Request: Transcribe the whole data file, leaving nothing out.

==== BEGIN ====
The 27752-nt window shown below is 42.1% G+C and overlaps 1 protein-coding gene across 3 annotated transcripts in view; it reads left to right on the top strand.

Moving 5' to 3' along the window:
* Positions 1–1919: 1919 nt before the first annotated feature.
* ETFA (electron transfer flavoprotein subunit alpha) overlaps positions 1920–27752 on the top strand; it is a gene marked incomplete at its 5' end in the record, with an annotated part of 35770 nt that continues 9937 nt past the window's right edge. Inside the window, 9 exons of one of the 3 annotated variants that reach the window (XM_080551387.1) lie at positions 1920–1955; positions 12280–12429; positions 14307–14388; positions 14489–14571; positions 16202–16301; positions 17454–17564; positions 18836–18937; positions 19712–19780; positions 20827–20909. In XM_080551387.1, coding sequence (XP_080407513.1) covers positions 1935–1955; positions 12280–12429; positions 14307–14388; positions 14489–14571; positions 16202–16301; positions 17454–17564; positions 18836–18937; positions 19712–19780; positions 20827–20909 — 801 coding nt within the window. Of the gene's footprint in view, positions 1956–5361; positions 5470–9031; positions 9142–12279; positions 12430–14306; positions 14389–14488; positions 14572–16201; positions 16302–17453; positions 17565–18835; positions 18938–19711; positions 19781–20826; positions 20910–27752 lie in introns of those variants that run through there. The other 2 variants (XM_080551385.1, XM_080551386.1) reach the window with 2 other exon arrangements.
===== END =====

The 27752-nt window shown below is 42.1% G+C and overlaps 1 protein-coding gene across 3 annotated transcripts in view; it reads left to right on the top strand.

Moving 5' to 3' along the window:
* Positions 1–1919: 1919 nt before the first annotated feature.
* ETFA (electron transfer flavoprotein subunit alpha) overlaps positions 1920–27752 on the top strand; it is a gene marked incomplete at its 5' end in the record, with an annotated part of 35770 nt that continues 9937 nt past the window's right edge. Inside the window, 9 exons of one of the 3 annotated variants that reach the window (XM_080551387.1) lie at positions 1920–1955; positions 12280–12429; positions 14307–14388; positions 14489–14571; positions 16202–16301; positions 17454–17564; positions 18836–18937; positions 19712–19780; positions 20827–20909. In XM_080551387.1, coding sequence (XP_080407513.1) covers positions 1935–1955; positions 12280–12429; positions 14307–14388; positions 14489–14571; positions 16202–16301; positions 17454–17564; positions 18836–18937; positions 19712–19780; positions 20827–20909 — 801 coding nt within the window. Of the gene's footprint in view, positions 1956–5361; positions 5470–9031; positions 9142–12279; positions 12430–14306; positions 14389–14488; positions 14572–16201; positions 16302–17453; positions 17565–18835; positions 18938–19711; positions 19781–20826; positions 20910–27752 lie in introns of those variants that run through there. The other 2 variants (XM_080551385.1, XM_080551386.1) reach the window with 2 other exon arrangements.